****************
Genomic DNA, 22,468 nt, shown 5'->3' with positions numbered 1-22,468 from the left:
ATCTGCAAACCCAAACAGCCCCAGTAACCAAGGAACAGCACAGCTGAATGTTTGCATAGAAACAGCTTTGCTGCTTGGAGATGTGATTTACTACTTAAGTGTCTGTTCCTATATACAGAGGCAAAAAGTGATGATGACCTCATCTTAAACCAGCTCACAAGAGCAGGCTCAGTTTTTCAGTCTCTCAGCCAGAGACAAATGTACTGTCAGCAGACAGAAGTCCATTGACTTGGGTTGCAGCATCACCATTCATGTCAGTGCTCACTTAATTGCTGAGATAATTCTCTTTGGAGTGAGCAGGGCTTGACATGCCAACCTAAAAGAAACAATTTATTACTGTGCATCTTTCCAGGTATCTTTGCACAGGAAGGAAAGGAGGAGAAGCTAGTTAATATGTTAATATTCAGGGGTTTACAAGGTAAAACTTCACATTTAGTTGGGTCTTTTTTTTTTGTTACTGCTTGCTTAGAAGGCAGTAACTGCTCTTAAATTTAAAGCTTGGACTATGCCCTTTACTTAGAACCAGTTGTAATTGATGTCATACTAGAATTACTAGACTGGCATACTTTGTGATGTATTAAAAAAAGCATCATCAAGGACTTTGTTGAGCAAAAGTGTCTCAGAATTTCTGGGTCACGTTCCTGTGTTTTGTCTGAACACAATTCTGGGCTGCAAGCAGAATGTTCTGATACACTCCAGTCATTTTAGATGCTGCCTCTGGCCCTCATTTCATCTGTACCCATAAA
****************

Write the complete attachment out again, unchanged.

Genomic DNA, 22,468 nt, shown 5'->3' with positions numbered 1-22,468 from the left:
ATCTGCAAACCCAAACAGCCCCAGTAACCAAGGAACAGCACAGCTGAATGTTTGCATAGAAACAGCTTTGCTGCTTGGAGATGTGATTTACTACTTAAGTGTCTGTTCCTATATACAGAGGCAAAAAGTGATGATGACCTCATCTTAAACCAGCTCACAAGAGCAGGCTCAGTTTTTCAGTCTCTCAGCCAGAGACAAATGTACTGTCAGCAGACAGAAGTCCATTGACTTGGGTTGCAGCATCACCATTCATGTCAGTGCTCACTTAATTGCTGAGATAATTCTCTTTGGAGTGAGCAGGGCTTGACATGCCAACCTAAAAGAAACAATTTATTACTGTGCATCTTTCCAGGTATCTTTGCACAGGAAGGAAAGGAGGAGAAGCTAGTTAATATGTTAATATTCAGGGGTTTACAAGGTAAAACTTCACATTTAGTTGGGTCTTTTTTTTTTGTTACTGCTTGCTTAGAAGGCAGTAACTGCTCTTAAATTTAAAGCTTGGACTATGCCCTTTACTTAGAACCAGTTGTAATTGATGTCATACTAGAATTACTAGACTGGCATACTTTGTGATGTATTAAAAAAAGCATCATCAAGGACTTTGTTGAGCAAAAGTGTCTCAGAATTTCTGGGTCACGTTCCTGTGTTTTGTCTGAACACAATTCTGGGCTGCAAGCAGAATGTTCTGATACACTCCAGTCATTTTAGATGCTGCCTCTGGCCCTCATTTCATCTGTACCCATAAA